Limited Operations at Seaports

Seaports at San Juan, Guayanilla, Tallaboa, and Salinas have fully reopened, and were operating without restrictions. Ports in Arecibo, Guayama, Fajardo, Culebra, and Vieques have reopened and are operating with restrictions, which include limiting traffic to daylight hours only. All other ports in the territory remain closed. Officials reported that the reopening of the territory’s ports was a top priority for relief and reconstruction efforts, with some vessels carrying humanitarian relief and commercial cargo at the Port of San Juan. Earlier this week, some carriers and forwarders indicated that many Puerto Rico-bound shipments were reportedly being kept at the last in-transit airport or seaport. On September 28, the US administration waived the Jones Act in an effort to get fuel and emergency supplies more quickly to the island, which is still dependent on diesel to generate most of its power. The Jones Act usually limits shipping between coasts to vessels which are built, owned, flagged and crewed in America. Goods going from the mainland to Puerto Rico would have to travel on U.S. ships, even if this would not be the most economical transport or readily available. These shipping restrictions were also lifted in the aftermath of Hurricane Harvey and Irma.

Power Outages and Fuel Shortages

Many government offices, businesses, and private citizens continue to rely on gasoline powered generators. This has in turn resulted in a rush on gas stations, particularly in San Juan. Many gas stations in municipalities outside of the capital city sustained damage and remain closed. Thus, residents from some outlying districts continue to travel to San Juan in order to obtain fuel, with waiting times of 5-8 hours being common. Although Governor Rossello reported that the territory has a sufficient fuel supply to last for weeks, distribution has been impeded in the aftermath of Hurricane Maria, largely due to obstructed roadways and infrastructure damages. Authorities expected fuel distribution to improve soon, although no timetable has been provided.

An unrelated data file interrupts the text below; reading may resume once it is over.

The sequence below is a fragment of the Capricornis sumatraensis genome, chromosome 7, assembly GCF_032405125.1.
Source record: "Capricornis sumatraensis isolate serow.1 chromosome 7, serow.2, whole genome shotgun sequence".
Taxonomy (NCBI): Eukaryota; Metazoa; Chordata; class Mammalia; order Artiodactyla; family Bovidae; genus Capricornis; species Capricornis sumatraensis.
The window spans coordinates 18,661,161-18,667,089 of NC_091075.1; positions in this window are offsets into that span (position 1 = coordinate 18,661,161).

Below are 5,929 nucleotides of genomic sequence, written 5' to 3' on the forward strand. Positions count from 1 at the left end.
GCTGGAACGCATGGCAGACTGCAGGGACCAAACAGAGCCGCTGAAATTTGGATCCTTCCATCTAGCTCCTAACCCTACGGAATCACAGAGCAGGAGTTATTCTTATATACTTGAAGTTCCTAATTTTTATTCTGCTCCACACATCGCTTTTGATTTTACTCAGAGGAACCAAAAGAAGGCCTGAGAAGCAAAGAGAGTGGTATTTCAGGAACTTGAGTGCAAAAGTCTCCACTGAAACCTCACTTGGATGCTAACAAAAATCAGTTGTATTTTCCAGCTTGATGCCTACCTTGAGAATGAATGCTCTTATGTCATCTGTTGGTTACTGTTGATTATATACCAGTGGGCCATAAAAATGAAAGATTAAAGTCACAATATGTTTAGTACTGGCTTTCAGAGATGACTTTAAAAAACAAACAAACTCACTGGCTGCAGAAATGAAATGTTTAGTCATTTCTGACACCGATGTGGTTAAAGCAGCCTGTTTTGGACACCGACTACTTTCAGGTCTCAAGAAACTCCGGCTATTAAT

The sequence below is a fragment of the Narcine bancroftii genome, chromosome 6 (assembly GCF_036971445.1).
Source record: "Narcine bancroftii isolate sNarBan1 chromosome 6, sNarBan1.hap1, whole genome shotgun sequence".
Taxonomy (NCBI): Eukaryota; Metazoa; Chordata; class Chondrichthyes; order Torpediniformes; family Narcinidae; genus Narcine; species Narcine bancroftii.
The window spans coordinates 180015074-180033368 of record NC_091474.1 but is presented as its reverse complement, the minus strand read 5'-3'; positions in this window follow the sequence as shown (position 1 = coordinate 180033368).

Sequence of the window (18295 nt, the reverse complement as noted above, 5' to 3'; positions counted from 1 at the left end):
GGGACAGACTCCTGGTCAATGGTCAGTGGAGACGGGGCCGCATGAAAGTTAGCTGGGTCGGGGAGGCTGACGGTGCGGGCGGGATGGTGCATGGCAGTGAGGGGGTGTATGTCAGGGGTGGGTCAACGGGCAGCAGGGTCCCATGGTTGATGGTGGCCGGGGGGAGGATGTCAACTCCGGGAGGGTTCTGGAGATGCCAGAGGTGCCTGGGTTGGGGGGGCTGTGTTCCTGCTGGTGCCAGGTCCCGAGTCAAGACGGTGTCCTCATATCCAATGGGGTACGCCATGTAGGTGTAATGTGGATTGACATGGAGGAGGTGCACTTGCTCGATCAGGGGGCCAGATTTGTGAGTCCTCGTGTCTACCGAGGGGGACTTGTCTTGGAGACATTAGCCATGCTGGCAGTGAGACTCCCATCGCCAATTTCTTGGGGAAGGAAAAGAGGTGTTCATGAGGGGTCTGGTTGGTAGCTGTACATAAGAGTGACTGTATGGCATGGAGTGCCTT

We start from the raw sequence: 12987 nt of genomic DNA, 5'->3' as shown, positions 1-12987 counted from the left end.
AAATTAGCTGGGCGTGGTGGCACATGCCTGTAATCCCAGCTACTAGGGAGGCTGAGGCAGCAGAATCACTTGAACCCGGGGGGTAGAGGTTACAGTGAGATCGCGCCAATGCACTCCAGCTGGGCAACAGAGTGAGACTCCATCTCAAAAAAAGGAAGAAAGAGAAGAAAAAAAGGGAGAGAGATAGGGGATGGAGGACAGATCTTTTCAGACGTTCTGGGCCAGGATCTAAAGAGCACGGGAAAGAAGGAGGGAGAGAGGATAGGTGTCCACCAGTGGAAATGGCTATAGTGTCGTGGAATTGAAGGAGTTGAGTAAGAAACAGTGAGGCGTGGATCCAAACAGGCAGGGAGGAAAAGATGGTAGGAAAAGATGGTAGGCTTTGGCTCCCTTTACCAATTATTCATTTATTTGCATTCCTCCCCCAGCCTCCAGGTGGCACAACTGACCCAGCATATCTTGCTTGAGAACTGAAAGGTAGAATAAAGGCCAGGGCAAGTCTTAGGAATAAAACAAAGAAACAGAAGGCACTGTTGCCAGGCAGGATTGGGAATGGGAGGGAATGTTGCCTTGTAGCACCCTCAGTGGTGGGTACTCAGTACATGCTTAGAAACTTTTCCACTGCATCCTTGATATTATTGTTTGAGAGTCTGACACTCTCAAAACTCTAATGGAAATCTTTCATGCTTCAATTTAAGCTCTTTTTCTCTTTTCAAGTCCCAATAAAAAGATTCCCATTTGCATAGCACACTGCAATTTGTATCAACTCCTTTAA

Impact on Pharmaceutical Supply Chains

Puerto Rico is the fifth largest area in the world for pharmaceutical manufacturing and thus a centerpiece in global supply chains of the Life Sciences and Healthcare (LSHC) sector. There are more than 50 pharmaceutical plants in Puerto Rico, and 12 of the top 20 companies in the industry have manufacturing facilities in the country. In addition, seven of the top 10 drugs sold globally are produced in Puerto Rico. US Bureau of Labor statistics showed that the industry accounted for USD 16.3 billion – or more than 80 per cent of Puerto Rico’s export market in 2016. Earlier this year, American Airlines launched a daily, nonstop widebody service between San Juan Luis Muñoz Marín Airport (SJU) and Philadelphia International Airport (PHL) to accommodate the growing trade of pharmaceutical products being shipped from Puerto Rico to or through the United States.

The following major LSHC companies confirmed that their manufacturing operations have been at least partially disrupted:

  • An American global pharmaceutical company suspended normal manufacturing operations at two of its Puerto Rico plants, as the company evaluated the status of the island’s infrastructure and the status of its employees. On-site power generators were reportedly functioning. The company has stated that it maintains adequate inventory at its manufacturing sites around the world to ensure a reliable supply of medicine for patients.
  • A multinational pharmaceutical and biopharmaceutical company’s plant in Canovanas halted production, though it reportedly has backup power available. Limited staff and electricity as well as slower ports operations were said to be the major obstacles to resuming full operations. As of September 27, the company said it was still receiving updates regarding the status of its plant in Canovanas and its employees.